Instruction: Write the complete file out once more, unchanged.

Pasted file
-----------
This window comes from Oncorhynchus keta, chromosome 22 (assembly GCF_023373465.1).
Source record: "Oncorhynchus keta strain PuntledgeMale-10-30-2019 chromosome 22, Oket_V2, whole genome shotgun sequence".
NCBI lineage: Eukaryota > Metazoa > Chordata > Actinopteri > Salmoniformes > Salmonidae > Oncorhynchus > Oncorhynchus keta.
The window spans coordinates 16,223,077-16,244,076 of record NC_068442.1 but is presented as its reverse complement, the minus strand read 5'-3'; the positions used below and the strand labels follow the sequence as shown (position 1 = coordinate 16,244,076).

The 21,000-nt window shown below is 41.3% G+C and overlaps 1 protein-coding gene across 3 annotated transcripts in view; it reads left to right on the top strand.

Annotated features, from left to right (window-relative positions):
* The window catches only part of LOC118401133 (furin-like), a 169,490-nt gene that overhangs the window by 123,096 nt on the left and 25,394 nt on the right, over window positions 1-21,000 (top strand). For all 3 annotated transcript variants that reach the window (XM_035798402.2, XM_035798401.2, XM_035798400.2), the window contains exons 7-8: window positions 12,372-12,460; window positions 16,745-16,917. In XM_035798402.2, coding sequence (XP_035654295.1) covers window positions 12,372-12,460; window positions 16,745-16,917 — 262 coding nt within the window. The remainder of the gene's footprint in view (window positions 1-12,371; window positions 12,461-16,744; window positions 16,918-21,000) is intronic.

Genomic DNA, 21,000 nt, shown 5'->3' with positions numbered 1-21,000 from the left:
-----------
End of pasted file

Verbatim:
This window comes from Oncorhynchus keta, chromosome 22 (assembly GCF_023373465.1).
Source record: "Oncorhynchus keta strain PuntledgeMale-10-30-2019 chromosome 22, Oket_V2, whole genome shotgun sequence".
NCBI lineage: Eukaryota > Metazoa > Chordata > Actinopteri > Salmoniformes > Salmonidae > Oncorhynchus > Oncorhynchus keta.
The window spans coordinates 16,223,077-16,244,076 of record NC_068442.1 but is presented as its reverse complement, the minus strand read 5'-3'; the positions used below and the strand labels follow the sequence as shown (position 1 = coordinate 16,244,076).

The 21,000-nt window shown below is 41.3% G+C and overlaps 1 protein-coding gene across 3 annotated transcripts in view; it reads left to right on the top strand.

Annotated features, from left to right (window-relative positions):
* The window catches only part of LOC118401133 (furin-like), a 169,490-nt gene that overhangs the window by 123,096 nt on the left and 25,394 nt on the right, over window positions 1-21,000 (top strand). For all 3 annotated transcript variants that reach the window (XM_035798402.2, XM_035798401.2, XM_035798400.2), the window contains exons 7-8: window positions 12,372-12,460; window positions 16,745-16,917. In XM_035798402.2, coding sequence (XP_035654295.1) covers window positions 12,372-12,460; window positions 16,745-16,917 — 262 coding nt within the window. The remainder of the gene's footprint in view (window positions 1-12,371; window positions 12,461-16,744; window positions 16,918-21,000) is intronic.

Genomic DNA, 21,000 nt, shown 5'->3' with positions numbered 1-21,000 from the left: